How education can prepare for a future that has already arrived?

You should be scared … or should you? This post is not about computers but it’s a result of their impact. The graph below depicts calculations per second capable on a single computer in each year since 1940. In 1940 a computer was capable of one calculation per second but due to exponential growth in speed and power, the world has experienced an exponential impact from computers and their accompanying technologies. Preparing for exponential change is difficult because of its two phases. Phase one: Today looks just like yesterday; Phase two: What’s going on? If you compare current developments we are experiencing in phase two, phase one made life in 1940 and 2005 essentially the same.

Exponential changes where each number is double the last. New computers have and continue to double their power every 18 months.

You can understand these two phases if you just take a moment to think about numbers themselves. The first phase is where the growth is comprehensible, for example, you can understand 1,2,4,8, and 16 and later on the graph understand 1 trillion, 2 trillion, 4 trillion etc. but you get to a point where you can’t pronounce the number. It is at this point you enter the second phase where we then double the already unpronounceable number and suddenly numbers change in an incomprehensible fashion. Human experience to date has not prepared society to consider change in this way but it is already happening all around us. I thought I would use the examples below to exemplify the current developments and how they already affect society and in particular educators, who are meant to be preparing young people for a new world they don’t understand. 

You can imagine this change like a field that is just about to bloom into flower. Between 1940 and about 2005, the world look like the field on the left but hidden in the grass were flowers developing taller and taller stems. Then, almost overnight (on the graph, about a decade), all the flowers bloom across the world at the same time and suddenly the world looks and feels completely different. 

For the last 7 years, I have been showing this double photo of Shanghai to students. It highlights a very important extra challenge to our more linear mindset. The developing world are making more significant use of these developments. One way to look at it is that China has effectively done America’s entire 20th century in just two decades. In the last 5 years, China has continued this exponential growth and gone from being one of the biggest polluters to becoming an example for the adoption of green energy and cleaner air.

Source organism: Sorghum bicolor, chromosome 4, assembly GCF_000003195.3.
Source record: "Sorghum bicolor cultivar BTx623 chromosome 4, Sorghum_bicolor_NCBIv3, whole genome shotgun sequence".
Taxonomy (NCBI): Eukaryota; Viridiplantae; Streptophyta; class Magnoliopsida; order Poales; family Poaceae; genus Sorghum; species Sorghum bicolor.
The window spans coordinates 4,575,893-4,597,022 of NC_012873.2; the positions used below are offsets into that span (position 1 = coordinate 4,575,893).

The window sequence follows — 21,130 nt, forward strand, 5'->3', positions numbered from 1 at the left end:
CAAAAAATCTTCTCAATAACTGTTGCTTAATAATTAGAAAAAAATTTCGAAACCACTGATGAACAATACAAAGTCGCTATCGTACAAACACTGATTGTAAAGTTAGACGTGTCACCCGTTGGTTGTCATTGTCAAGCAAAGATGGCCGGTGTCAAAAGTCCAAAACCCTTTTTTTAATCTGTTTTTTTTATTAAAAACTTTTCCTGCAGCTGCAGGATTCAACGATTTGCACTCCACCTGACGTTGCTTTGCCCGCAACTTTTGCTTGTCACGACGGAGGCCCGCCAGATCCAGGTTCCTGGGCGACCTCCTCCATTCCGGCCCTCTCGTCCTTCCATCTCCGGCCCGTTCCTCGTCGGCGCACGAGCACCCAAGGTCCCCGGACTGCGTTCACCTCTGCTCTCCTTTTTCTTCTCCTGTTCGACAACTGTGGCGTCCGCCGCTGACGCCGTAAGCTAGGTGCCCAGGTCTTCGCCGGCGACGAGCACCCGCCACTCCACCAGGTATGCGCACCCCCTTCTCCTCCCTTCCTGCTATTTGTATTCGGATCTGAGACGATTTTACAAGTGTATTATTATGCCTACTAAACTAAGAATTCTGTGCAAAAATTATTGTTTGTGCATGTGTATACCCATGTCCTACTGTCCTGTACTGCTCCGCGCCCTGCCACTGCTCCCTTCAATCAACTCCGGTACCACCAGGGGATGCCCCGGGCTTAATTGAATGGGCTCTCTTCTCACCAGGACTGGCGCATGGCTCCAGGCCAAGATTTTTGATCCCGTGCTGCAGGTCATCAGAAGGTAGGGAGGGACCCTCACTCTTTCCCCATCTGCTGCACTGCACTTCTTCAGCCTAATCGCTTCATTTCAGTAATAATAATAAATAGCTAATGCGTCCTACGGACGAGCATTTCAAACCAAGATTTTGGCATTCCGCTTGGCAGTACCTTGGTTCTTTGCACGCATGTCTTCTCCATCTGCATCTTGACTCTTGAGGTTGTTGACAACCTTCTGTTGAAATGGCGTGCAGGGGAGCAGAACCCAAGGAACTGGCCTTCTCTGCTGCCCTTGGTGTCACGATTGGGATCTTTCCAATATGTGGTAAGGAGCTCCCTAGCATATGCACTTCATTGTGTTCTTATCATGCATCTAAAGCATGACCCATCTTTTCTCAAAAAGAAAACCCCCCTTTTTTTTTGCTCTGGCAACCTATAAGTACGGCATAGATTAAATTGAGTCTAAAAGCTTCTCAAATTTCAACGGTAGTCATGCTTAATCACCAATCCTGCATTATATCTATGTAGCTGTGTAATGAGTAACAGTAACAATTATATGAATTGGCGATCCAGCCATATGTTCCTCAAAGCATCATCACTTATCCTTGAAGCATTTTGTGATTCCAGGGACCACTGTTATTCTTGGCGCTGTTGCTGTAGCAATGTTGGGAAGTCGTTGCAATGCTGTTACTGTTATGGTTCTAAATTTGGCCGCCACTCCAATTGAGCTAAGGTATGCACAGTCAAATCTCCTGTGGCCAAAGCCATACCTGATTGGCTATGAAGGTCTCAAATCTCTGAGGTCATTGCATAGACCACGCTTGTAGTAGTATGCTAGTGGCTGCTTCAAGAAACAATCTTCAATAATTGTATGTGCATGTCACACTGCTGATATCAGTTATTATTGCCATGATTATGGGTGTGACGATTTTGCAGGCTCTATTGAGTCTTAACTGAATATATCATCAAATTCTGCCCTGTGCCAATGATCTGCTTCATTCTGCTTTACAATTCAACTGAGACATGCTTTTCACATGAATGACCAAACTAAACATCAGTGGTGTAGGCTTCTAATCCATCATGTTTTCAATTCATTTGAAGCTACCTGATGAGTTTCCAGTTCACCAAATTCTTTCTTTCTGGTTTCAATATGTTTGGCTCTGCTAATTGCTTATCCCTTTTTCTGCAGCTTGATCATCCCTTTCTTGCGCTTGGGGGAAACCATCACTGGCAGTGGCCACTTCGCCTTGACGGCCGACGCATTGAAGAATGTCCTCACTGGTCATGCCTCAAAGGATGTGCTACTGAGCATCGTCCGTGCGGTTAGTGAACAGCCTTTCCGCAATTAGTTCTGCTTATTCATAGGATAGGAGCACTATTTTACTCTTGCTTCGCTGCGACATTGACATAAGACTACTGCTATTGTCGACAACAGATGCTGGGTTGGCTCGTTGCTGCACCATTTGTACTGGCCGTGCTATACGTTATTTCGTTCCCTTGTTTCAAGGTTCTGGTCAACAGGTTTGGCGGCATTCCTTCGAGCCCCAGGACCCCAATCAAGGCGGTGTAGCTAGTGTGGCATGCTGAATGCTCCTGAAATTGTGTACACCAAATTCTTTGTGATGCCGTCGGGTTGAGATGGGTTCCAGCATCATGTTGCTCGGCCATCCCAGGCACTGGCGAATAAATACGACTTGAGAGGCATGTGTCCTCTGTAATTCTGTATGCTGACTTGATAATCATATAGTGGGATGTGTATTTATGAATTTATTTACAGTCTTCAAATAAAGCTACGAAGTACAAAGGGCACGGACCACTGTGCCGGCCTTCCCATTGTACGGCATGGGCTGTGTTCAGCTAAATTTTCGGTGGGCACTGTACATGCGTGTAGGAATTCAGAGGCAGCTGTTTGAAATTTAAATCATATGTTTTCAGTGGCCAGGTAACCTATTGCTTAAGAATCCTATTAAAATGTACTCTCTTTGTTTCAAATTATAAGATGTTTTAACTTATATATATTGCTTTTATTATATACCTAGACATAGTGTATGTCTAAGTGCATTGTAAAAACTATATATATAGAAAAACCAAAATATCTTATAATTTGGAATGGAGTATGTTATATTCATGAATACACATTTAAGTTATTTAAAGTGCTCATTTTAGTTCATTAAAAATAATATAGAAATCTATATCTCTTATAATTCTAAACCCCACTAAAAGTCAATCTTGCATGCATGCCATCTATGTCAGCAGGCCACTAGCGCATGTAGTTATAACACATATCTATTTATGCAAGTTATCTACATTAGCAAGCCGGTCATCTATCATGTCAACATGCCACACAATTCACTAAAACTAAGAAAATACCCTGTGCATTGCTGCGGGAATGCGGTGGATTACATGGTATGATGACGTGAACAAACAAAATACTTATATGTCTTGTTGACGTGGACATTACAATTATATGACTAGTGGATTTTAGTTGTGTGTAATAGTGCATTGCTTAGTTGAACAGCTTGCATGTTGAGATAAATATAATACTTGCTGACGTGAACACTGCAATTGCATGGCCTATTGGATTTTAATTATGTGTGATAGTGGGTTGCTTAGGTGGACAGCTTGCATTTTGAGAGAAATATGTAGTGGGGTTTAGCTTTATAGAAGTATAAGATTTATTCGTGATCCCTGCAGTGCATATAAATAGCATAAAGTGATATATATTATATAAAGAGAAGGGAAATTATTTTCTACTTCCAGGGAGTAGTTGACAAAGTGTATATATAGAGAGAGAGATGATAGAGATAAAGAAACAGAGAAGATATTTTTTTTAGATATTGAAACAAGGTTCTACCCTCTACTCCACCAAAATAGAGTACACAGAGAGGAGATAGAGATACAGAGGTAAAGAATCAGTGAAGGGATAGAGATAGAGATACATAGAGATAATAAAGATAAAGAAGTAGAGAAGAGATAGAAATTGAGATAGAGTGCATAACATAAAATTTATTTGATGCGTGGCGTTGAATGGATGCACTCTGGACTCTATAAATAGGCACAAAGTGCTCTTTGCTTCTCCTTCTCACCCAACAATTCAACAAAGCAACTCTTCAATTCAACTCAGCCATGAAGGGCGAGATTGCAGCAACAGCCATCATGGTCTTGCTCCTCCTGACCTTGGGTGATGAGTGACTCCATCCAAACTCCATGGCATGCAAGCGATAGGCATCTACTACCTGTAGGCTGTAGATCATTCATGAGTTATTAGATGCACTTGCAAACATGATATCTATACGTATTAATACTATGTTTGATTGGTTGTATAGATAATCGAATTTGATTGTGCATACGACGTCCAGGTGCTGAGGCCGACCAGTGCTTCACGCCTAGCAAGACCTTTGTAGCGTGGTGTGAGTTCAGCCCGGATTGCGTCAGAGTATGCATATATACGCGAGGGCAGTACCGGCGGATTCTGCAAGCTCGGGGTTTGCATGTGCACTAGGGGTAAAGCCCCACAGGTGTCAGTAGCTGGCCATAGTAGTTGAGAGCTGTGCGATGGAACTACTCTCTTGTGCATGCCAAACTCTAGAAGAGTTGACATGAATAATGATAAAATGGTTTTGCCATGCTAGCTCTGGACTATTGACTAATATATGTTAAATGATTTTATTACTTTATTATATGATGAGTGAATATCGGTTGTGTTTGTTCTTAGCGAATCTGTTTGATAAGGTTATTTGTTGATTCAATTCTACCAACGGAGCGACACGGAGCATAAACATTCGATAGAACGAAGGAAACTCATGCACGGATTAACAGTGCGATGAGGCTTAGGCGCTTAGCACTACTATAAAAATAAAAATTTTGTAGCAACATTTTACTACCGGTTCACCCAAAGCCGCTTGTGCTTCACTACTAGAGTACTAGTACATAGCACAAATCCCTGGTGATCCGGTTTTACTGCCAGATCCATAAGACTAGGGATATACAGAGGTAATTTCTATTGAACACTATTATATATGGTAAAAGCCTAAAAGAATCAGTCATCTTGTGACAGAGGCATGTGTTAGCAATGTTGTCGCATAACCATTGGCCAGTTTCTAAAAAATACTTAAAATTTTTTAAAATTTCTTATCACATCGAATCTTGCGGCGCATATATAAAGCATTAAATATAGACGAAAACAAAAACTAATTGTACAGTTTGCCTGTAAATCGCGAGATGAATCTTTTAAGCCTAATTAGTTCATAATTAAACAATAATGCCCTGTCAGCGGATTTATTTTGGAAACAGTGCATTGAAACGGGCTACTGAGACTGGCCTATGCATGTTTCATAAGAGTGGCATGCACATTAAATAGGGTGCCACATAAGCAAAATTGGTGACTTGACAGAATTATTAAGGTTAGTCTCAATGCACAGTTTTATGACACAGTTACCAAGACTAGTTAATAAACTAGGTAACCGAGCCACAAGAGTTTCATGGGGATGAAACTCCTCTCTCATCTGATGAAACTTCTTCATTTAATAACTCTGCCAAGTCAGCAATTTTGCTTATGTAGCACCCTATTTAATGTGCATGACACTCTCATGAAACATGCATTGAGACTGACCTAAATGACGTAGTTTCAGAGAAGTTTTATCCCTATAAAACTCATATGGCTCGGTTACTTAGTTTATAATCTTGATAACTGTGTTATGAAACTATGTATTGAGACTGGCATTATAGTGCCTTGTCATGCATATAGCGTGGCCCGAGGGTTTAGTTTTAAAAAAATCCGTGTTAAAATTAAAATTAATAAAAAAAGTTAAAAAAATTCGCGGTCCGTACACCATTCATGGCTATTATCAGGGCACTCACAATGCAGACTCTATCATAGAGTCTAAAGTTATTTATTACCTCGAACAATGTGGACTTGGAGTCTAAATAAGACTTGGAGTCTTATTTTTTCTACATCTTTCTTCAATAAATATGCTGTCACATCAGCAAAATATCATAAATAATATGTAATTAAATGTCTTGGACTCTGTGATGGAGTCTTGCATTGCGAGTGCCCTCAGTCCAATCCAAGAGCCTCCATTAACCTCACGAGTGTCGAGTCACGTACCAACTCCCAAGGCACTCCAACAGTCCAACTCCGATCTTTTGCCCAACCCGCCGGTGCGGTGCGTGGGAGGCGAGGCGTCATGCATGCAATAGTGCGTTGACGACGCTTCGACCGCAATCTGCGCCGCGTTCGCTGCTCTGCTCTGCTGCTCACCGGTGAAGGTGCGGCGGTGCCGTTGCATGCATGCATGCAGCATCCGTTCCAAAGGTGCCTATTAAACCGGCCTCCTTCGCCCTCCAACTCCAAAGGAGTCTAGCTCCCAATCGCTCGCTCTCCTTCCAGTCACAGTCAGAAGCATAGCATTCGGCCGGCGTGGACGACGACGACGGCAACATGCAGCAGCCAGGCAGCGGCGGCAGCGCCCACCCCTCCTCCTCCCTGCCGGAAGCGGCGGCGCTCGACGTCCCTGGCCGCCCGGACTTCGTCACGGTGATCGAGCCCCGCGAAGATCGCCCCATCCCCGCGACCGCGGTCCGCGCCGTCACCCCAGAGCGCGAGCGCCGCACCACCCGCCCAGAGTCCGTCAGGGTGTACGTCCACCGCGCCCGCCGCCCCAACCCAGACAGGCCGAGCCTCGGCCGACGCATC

Until the 21st century it was very easy to considered that the developing world would always be around 150 years behind the developed world. The time and money it would take to develop the infrastructure of roads, power lines, and communication lines would always have them lagging behind. Exponential change has completely turned this one it’s head.

The various Technologies developed in the last 10 years have virtually removed the need for those traditional infrastructures. Just recently solar power and the accompanying battery technologies have become the most efficient and cheapest way to reduce energy. This means many developing countries will never need those core infrastructures that were the backbone behind 20th century advancement in America and Europe.  

Exponential change also means we can solve many of our major world issues at exponential speed. The technology that now allows us to communicate globally in seconds is sharing the information so that scientists and technologists can make huge leaps to match the increasing power of the computers themselves, such as this image of 100% Prime beef that was produced without the need for a cow. This science is being trialled in a number of countries and being looked at by multiple food producers.  Even a small percentage shift from cattle to this form of beef production would have significant economic and environmental impact on the world.

The same goes for milk production. Yes that’s right, this photo shows 100% cow’s milk that just happens to not involved a cow. If you are thinking that you would never drink this stuff, you need to be aware that much of today’s milk is used in general food production. If you look on the packet of any wheat crackers or other supermarket products you will find they involve milk powder. Imagine what this means to those many countries who rely on beef and dairy for a major part of the GDP.